The same carries over to his thoughts about the west. He’s more willing to condemn the US and Britain for violence or imperialism, to express uncomfortable truths about traditional western enemies, and to generally admit more nuance in foreign affairs than the typical politician. But that doesn’t stop him from condemning the groups he ostensibly sympathizes with too. Violence is violence, war is war, Corbyn is Corbyn. His ethic remains consistent, no matter who he’s critiquing in a positive, negative or neutral light.
But for all Jezza’s questionable associations adding sweat to your brow, there are far more examples of him being on the right side of history. He was a vocal opponent of the wars in Afghanistan and Iraq. He regularly attacked Tony Blair’s codependent relationship with the Bush administration in matters of foreign policy and has even called for Blair to be investigated for war crimes. Over the last eight years, he’s spoken out against intervention in Libya and Syria and decried ISIS strikes resulting in civilian casualties. The Saudi-led, US- and Britain-backed war in Yemen is also on his radar, and he wants it stopped.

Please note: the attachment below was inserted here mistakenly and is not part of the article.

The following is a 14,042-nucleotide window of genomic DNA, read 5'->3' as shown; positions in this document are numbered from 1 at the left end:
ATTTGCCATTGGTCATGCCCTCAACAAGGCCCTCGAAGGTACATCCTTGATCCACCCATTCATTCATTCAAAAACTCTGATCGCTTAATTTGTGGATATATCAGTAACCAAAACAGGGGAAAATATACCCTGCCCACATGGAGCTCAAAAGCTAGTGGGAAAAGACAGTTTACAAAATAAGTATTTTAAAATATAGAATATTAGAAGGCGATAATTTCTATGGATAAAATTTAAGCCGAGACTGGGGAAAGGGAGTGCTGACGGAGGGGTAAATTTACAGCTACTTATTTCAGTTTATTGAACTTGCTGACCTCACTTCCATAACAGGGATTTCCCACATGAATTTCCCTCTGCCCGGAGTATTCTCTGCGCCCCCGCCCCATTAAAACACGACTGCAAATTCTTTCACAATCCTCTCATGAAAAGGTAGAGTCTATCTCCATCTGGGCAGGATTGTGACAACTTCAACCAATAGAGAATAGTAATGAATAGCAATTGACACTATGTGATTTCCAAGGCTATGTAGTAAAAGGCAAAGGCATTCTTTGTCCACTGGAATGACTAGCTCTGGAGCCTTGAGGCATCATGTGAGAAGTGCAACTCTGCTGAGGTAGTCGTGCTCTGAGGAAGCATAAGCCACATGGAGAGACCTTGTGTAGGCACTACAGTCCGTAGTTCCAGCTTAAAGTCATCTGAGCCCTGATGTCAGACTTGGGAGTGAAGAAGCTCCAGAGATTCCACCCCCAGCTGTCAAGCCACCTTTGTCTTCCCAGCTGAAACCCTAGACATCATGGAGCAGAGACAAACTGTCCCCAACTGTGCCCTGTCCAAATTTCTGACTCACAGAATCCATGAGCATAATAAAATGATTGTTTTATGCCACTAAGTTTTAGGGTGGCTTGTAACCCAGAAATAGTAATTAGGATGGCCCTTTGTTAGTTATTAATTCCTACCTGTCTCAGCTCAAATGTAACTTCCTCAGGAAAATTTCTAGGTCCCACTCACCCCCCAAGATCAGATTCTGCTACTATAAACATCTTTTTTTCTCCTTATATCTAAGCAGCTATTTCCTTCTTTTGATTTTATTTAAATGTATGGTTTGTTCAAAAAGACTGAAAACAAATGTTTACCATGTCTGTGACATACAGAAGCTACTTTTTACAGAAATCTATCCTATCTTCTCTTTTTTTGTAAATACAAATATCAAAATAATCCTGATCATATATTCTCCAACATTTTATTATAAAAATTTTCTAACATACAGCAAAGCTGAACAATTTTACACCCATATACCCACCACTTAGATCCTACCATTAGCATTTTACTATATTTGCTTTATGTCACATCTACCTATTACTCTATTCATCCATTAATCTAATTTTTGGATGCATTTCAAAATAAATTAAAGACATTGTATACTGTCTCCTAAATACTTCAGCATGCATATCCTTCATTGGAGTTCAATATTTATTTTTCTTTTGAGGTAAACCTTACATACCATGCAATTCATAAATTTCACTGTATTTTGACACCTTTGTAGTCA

Corbyn’s consistently proven he’ll approach foreign policy more realistically than conservatives or neoliberals. He won’t forgive his own government’s sins but nor will he turn a blind eye to others’ transgressions, although diplomatic solutions would need to be absolutely exhausted in order for him to even consider intervention of any kind. Clearly, the consensus view hasn’t worked, largely because it’s rooted in false beliefs about the world, at best, or unabashed greed and craven dealmaking, at worst.